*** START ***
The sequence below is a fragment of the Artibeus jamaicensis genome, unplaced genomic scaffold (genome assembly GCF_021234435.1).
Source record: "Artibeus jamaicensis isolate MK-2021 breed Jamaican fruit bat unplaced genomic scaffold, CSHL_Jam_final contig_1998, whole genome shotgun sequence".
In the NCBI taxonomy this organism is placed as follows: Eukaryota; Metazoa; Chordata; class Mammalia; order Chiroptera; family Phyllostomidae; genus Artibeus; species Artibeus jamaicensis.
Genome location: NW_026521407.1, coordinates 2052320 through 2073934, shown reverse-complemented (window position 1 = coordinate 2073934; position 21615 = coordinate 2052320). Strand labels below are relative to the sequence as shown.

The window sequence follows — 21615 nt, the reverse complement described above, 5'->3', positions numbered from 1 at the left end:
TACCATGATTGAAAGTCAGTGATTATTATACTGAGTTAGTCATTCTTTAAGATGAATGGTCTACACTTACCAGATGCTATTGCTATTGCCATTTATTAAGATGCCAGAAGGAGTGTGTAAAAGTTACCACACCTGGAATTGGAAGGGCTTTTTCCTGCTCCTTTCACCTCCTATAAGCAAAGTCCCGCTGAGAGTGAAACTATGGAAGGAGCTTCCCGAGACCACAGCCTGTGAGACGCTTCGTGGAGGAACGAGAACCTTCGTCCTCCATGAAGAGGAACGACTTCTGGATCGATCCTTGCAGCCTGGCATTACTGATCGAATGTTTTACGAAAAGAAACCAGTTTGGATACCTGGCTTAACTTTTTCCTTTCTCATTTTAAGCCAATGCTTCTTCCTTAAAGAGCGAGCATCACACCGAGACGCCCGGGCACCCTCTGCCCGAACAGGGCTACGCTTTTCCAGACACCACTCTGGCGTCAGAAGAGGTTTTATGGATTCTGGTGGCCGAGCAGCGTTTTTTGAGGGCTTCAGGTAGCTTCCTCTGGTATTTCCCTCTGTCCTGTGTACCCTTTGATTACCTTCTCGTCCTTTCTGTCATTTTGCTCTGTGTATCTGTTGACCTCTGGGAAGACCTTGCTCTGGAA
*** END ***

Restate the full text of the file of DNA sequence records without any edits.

The sequence below is a fragment of the Artibeus jamaicensis genome, unplaced genomic scaffold (genome assembly GCF_021234435.1).
Source record: "Artibeus jamaicensis isolate MK-2021 breed Jamaican fruit bat unplaced genomic scaffold, CSHL_Jam_final contig_1998, whole genome shotgun sequence".
In the NCBI taxonomy this organism is placed as follows: Eukaryota; Metazoa; Chordata; class Mammalia; order Chiroptera; family Phyllostomidae; genus Artibeus; species Artibeus jamaicensis.
Genome location: NW_026521407.1, coordinates 2052320 through 2073934, shown reverse-complemented (window position 1 = coordinate 2073934; position 21615 = coordinate 2052320). Strand labels below are relative to the sequence as shown.

The window sequence follows — 21615 nt, the reverse complement described above, 5'->3', positions numbered from 1 at the left end:
TACCATGATTGAAAGTCAGTGATTATTATACTGAGTTAGTCATTCTTTAAGATGAATGGTCTACACTTACCAGATGCTATTGCTATTGCCATTTATTAAGATGCCAGAAGGAGTGTGTAAAAGTTACCACACCTGGAATTGGAAGGGCTTTTTCCTGCTCCTTTCACCTCCTATAAGCAAAGTCCCGCTGAGAGTGAAACTATGGAAGGAGCTTCCCGAGACCACAGCCTGTGAGACGCTTCGTGGAGGAACGAGAACCTTCGTCCTCCATGAAGAGGAACGACTTCTGGATCGATCCTTGCAGCCTGGCATTACTGATCGAATGTTTTACGAAAAGAAACCAGTTTGGATACCTGGCTTAACTTTTTCCTTTCTCATTTTAAGCCAATGCTTCTTCCTTAAAGAGCGAGCATCACACCGAGACGCCCGGGCACCCTCTGCCCGAACAGGGCTACGCTTTTCCAGACACCACTCTGGCGTCAGAAGAGGTTTTATGGATTCTGGTGGCCGAGCAGCGTTTTTTGAGGGCTTCAGGTAGCTTCCTCTGGTATTTCCCTCTGTCCTGTGTACCCTTTGATTACCTTCTCGTCCTTTCTGTCATTTTGCTCTGTGTATCTGTTGACCTCTGGGAAGACCTTGCTCTGGAA